The year is 1948, a year after India’s independence, and the newly formed state of Israel has announced that Jews from all over the world can come and live in the holy land. Aliyah: The Last Jew in the Village, a novel by Sethu, charts the psychological journey of a young Jewish man, Salamon, his family and his village community in Kerala, all of whom must make a momentous decision: Should they migrate to Israel? Or should they remain in India?
In the fictional community of Jew Street, in the village of Chendamangalam, centuries after the Jews have fled Syria and been granted sanctuary by the king of Kochi, the Jews are now natives of India. The feeling of being exiles has dissolved into nothing more than a vague longing to return to the holy land, in the belief that God will one day call his people back to Jerusalem. The saying “careful what you wish for” comes to mind — for the clarion call of Israel throws the folk of Jew Street into confusion and doubt. Which country is home? On the one hand there is India, where generations of Jews have lived peacefully and where they have never been persecuted for their faith. And on the other hand, there is the promised land of Israel, which they know very little about — and going there means that suddenly there are possessions be sold, money to be paid to an agency, ships to board, and a final, overwhelming cutting of all ties to their homes.
There are grave doubts about the reasons for going: “What was the advantage in selling, at a throwaway price, everything that had been acquired through generations, and leaving with just what they could take for a land across the sea?’ There is the worry, too, about racism and turning into second-class citizens in the new land — what chance will the dark-skinned Malabari Jews have against European Jews? There is the pull of the native soil of India, and this is not felt simply as an abstraction: Salamon cannot bear to think of his coconut trees turning dry and parched because there will be no one left to water them if he migrates. But then there are doubts about staying: Salamon’s uncle, Eliacha, wants to leave not for religious reasons but because Israel represents a final refuge from the historic persecution of Jews: “Our survival lies in numbers. Wherever we are, we Jews have to be together… That is why I say, even though I love this land and its people a lot, I will certainly go.”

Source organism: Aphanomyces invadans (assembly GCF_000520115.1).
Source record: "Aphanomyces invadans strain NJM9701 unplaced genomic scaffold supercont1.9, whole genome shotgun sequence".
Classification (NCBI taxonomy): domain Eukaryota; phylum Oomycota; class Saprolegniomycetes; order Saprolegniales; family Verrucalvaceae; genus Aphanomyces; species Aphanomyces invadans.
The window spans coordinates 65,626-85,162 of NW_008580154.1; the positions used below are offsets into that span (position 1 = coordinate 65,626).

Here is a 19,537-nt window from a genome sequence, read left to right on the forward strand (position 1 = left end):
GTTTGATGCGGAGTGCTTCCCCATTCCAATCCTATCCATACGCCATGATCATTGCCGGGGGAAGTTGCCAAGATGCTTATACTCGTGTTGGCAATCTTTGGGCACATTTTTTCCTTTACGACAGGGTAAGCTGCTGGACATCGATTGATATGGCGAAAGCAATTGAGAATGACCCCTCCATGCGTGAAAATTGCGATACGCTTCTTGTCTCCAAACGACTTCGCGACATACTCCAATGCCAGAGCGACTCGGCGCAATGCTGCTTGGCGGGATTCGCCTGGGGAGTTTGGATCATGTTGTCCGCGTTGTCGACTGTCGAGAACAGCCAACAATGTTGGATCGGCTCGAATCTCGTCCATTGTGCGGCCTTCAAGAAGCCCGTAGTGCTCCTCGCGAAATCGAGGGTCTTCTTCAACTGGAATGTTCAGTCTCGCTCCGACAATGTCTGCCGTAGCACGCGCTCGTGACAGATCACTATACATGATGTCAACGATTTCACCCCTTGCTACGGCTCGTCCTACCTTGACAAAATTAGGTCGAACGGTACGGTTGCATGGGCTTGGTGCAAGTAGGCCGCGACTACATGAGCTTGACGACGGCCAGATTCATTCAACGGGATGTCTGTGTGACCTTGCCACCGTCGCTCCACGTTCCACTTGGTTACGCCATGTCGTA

The Hindu and Christian neighbours of the Jews are bewildered at this turn of events, and rather suspicious. Nobody can comprehend why the Jews feel that they are foreigners in India — which is not surprising, since most of the Jews are not necessarily able to articulate why they want to leave. Nor do they know much about Israel. One day the disbelieving Hindu villagers surround Moses master, the Jewish teacher, thrust a map of the world in front of him and challenge him to show them this new country called Israel and the place called Jerusalem. Completely ignorant of the location of Jerusalem he stares at the map, on the verge of humiliation, and finally says, rather feebly, that since it is a new country it will be shown only in the next updated Oxford atlas. It is a profoundly moving scene.